Obituaries

Patti Astor, Doyenne of New York’s Avant-Garde Scene, Dies at 74

Patti Astor, the downtown Manhattan “It” girl, indie film star and co-founder of Fun Gallery, the scruffy East Village storefront space that in the early 1980s nurtured young graffiti artists like Futura2000, Zephyr, Lee Quinones, Lady Pink and Fab 5 Freddy, as well as showcasing artists like Keith Haring, Kenny Scharf and Jean-Michel Basquiat, died on April 9 at her home in Hermosa Beach, Calif. She was 74.

Her death was confirmed by Richard Roth, a friend. No cause was given.

With her platinum hair, raspy voice and glamorous ’50s-style dresses, Ms. Astor was a formidable presence among the music, film and art makers who gathered at the Mudd Club in TriBeCa. In the summer of 1981, one of her nightclub buddies, Bill Stelling, told her that he had rented a small storefront on East 11th Street with the thought of turning it into a gallery. Did she know any artists?

“Yeah,” she said, “I know a few.”

The place was just eight by 25 feet, and the idea was to make a gallery by artists, for artists. They had no money and no art experience, but they had a lot of creative friends.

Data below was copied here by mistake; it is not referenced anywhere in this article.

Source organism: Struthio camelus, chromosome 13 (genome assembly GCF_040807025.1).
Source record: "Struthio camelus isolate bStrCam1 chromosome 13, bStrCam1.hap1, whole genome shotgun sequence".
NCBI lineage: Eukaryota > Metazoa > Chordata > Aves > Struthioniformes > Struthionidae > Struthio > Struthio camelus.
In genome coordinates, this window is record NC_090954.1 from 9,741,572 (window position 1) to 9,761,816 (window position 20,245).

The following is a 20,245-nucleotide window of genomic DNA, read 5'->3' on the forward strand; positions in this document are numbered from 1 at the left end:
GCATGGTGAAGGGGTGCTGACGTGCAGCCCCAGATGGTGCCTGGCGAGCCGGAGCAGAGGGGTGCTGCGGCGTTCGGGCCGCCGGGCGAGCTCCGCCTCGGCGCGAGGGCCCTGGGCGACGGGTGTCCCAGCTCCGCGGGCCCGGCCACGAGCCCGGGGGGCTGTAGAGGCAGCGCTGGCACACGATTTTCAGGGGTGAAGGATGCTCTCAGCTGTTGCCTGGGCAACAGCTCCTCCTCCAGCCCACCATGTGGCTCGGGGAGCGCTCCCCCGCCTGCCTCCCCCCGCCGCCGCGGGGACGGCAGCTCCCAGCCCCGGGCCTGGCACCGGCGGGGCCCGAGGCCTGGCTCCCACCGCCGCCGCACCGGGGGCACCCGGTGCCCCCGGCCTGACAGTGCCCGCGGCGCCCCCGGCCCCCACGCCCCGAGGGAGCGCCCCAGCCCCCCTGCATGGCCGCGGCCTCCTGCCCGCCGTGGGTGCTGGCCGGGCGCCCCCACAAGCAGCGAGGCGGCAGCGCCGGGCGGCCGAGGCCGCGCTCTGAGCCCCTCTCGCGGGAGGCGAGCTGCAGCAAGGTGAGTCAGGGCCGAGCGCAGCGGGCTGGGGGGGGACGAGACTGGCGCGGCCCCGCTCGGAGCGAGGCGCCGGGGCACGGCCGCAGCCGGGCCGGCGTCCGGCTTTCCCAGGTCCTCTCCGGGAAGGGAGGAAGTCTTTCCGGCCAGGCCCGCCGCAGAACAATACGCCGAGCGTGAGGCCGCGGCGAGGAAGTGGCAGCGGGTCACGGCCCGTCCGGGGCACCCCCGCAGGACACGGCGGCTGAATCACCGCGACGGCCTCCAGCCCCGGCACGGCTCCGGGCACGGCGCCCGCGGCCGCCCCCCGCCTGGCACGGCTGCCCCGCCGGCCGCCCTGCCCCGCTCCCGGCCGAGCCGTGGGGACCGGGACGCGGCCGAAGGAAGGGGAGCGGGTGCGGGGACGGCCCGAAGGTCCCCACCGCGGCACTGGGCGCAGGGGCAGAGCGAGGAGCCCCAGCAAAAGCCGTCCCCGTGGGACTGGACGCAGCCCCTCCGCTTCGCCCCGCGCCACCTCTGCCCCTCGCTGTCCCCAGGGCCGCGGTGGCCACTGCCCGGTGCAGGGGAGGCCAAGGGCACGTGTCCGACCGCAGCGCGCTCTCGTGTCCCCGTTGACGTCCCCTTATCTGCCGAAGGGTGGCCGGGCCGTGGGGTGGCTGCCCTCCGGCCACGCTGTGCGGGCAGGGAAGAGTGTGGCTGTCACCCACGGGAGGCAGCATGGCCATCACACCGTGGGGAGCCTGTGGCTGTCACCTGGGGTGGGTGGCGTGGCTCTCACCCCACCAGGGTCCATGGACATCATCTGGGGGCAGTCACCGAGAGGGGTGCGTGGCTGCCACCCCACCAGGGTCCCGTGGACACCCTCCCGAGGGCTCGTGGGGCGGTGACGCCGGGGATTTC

The first show there was an exhibition of pencil drawings by Steven Kramer, Ms. Astor’s husband at the time; all 20 of the pieces sold, at $50 each, which seemed like a promising beginning. Mr. Scharf, who had already turned all of the appliances at Ms. Astor’s home into his signature outer-space critters, was offered the next show. He was also given the opportunity to name the place for its duration.

“My stuff was fun, so fun seemed like a good name,” Mr. Scharf said in a phone interview.

Fred Brathwaite, otherwise known as Fab 5 Freddy, was show No. 3, and his plan was to name the place the Serious Gallery. But by then Ms. Astor had bought stationery stamped “Fun” and had run out of money. Also, as she often said, “the name was so stupid it stuck.”

Ms. Astor in 1983 in the backyard of Fun Gallery in the East Village during the opening of a show. Fun Gallery openings were mobbed, as uptown dealers and collectors mixed with D.J.s and aspiring teenage graffiti artists.Credit…Allan Tannenbaum/Getty Images

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